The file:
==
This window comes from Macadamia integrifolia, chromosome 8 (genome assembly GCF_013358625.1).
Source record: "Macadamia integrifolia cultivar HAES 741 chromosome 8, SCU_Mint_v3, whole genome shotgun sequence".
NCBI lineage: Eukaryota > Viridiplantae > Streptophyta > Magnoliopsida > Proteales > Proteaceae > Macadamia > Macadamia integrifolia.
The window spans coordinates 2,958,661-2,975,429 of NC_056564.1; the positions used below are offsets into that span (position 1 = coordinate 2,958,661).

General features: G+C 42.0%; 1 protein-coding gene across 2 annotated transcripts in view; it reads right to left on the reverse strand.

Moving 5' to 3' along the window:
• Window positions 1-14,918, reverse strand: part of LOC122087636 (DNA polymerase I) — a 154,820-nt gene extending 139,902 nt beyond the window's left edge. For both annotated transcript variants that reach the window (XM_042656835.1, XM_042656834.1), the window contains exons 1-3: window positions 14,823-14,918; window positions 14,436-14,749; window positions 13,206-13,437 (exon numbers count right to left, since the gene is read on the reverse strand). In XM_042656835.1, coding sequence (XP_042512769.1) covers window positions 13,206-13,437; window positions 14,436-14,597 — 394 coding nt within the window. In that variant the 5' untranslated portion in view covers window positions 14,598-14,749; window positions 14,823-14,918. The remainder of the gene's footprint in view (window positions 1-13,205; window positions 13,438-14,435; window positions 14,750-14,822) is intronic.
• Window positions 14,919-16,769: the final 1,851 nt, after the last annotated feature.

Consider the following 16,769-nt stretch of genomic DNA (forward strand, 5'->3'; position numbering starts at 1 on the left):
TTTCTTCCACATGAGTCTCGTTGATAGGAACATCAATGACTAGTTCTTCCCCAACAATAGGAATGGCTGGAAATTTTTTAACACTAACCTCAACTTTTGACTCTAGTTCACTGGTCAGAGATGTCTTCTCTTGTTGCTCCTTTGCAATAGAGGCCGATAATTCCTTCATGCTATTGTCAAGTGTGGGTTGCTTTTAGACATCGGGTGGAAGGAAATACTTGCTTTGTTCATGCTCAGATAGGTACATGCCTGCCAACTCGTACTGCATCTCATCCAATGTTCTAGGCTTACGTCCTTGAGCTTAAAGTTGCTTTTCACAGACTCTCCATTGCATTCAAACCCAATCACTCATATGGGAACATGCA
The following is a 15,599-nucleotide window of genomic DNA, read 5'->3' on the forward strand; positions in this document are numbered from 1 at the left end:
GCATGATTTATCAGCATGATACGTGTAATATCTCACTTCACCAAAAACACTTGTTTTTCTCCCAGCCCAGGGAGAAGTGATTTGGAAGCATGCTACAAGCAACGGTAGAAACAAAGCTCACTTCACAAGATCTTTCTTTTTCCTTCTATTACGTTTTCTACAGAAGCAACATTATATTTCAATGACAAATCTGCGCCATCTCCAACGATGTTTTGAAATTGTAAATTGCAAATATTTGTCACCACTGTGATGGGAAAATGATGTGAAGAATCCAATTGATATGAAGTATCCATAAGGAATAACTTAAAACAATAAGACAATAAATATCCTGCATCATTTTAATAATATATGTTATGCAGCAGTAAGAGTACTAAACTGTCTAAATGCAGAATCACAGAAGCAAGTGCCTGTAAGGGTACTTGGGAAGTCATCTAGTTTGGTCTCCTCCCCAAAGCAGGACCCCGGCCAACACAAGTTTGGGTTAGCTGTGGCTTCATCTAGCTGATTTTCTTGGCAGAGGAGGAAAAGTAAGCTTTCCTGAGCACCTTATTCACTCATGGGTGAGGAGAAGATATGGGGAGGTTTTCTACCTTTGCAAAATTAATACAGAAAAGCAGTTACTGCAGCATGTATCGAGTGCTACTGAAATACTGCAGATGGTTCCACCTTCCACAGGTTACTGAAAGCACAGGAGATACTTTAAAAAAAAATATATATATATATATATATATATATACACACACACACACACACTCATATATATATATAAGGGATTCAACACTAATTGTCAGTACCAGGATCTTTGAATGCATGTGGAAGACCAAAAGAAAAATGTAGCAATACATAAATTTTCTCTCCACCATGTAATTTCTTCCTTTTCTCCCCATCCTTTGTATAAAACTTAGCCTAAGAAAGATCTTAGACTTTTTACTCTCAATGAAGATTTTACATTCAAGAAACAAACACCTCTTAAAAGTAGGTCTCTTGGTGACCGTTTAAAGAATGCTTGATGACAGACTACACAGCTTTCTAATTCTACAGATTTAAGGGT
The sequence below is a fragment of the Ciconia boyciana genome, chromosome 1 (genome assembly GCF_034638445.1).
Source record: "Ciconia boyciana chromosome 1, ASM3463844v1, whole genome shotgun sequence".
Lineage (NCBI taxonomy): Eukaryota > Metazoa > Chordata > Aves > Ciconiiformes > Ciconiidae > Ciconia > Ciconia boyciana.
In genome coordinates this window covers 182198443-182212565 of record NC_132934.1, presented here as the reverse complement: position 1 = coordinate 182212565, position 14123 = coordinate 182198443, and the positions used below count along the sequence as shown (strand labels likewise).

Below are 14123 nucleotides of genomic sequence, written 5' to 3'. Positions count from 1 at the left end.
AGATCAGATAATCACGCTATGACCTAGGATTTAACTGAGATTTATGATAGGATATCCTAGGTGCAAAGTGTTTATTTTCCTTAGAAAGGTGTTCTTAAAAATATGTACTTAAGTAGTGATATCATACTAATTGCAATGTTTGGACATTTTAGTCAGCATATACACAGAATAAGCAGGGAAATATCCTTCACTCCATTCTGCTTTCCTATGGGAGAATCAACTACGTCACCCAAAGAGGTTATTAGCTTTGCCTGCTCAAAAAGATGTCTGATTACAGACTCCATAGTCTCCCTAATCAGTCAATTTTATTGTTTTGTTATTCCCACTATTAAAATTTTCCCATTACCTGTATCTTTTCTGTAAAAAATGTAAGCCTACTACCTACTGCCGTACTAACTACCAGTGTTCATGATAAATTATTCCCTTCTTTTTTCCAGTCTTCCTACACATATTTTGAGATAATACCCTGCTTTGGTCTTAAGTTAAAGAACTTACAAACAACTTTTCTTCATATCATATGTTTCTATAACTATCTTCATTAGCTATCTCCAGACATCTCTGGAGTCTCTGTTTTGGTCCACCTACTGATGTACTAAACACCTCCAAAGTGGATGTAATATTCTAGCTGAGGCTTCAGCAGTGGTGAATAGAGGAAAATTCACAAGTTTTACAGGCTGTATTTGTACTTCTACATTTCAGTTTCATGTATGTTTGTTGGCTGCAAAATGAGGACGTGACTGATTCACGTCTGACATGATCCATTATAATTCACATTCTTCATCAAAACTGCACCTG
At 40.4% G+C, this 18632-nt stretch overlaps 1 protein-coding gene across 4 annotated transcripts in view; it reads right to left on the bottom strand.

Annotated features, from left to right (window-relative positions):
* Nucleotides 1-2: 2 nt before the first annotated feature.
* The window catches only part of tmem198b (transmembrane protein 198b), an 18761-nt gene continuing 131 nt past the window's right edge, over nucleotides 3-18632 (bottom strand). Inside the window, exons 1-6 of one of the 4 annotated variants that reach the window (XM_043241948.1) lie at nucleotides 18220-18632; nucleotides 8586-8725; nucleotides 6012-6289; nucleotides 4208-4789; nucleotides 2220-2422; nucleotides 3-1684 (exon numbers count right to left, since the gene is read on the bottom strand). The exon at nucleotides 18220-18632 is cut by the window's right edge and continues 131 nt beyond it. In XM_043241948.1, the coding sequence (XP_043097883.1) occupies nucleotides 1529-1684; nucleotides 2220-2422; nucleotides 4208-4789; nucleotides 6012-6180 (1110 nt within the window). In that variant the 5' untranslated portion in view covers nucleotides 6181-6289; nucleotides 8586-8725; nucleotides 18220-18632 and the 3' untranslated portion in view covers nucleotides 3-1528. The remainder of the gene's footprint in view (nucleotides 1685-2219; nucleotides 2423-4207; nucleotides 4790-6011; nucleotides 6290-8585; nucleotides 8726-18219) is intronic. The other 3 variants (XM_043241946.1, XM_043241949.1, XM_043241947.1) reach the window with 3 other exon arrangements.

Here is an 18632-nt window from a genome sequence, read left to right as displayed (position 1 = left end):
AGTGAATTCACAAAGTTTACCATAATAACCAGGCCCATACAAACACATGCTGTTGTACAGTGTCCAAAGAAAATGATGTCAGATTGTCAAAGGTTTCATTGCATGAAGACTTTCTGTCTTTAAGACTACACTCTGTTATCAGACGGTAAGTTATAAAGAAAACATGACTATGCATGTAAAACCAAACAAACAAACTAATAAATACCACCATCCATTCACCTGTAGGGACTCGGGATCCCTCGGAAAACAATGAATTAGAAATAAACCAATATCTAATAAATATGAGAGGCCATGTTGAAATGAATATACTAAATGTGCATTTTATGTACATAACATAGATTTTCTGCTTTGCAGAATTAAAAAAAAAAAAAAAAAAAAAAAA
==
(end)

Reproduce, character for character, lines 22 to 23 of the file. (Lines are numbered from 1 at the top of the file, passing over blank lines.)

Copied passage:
* The window catches only part of tmem198b (transmembrane protein 198b), an 18761-nt gene continuing 131 nt past the window's right edge, over nucleotides 3-18632 (bottom strand). Inside the window, exons 1-6 of one of the 4 annotated variants that reach the window (XM_043241948.1) lie at nucleotides 18220-18632; nucleotides 8586-8725; nucleotides 6012-6289; nucleotides 4208-4789; nucleotides 2220-2422; nucleotides 3-1684 (exon numbers count right to left, since the gene is read on the bottom strand). The exon at nucleotides 18220-18632 is cut by the window's right edge and continues 131 nt beyond it. In XM_043241948.1, the coding sequence (XP_043097883.1) occupies nucleotides 1529-1684; nucleotides 2220-2422; nucleotides 4208-4789; nucleotides 6012-6180 (1110 nt within the window). In that variant the 5' untranslated portion in view covers nucleotides 6181-6289; nucleotides 8586-8725; nucleotides 18220-18632 and the 3' untranslated portion in view covers nucleotides 3-1528. The remainder of the gene's footprint in view (nucleotides 1685-2219; nucleotides 2423-4207; nucleotides 4790-6011; nucleotides 6290-8585; nucleotides 8726-18219) is intronic. The other 3 variants (XM_043241946.1, XM_043241949.1, XM_043241947.1) reach the window with 3 other exon arrangements.

Here is an 18632-nt window from a genome sequence, read left to right as displayed (position 1 = left end):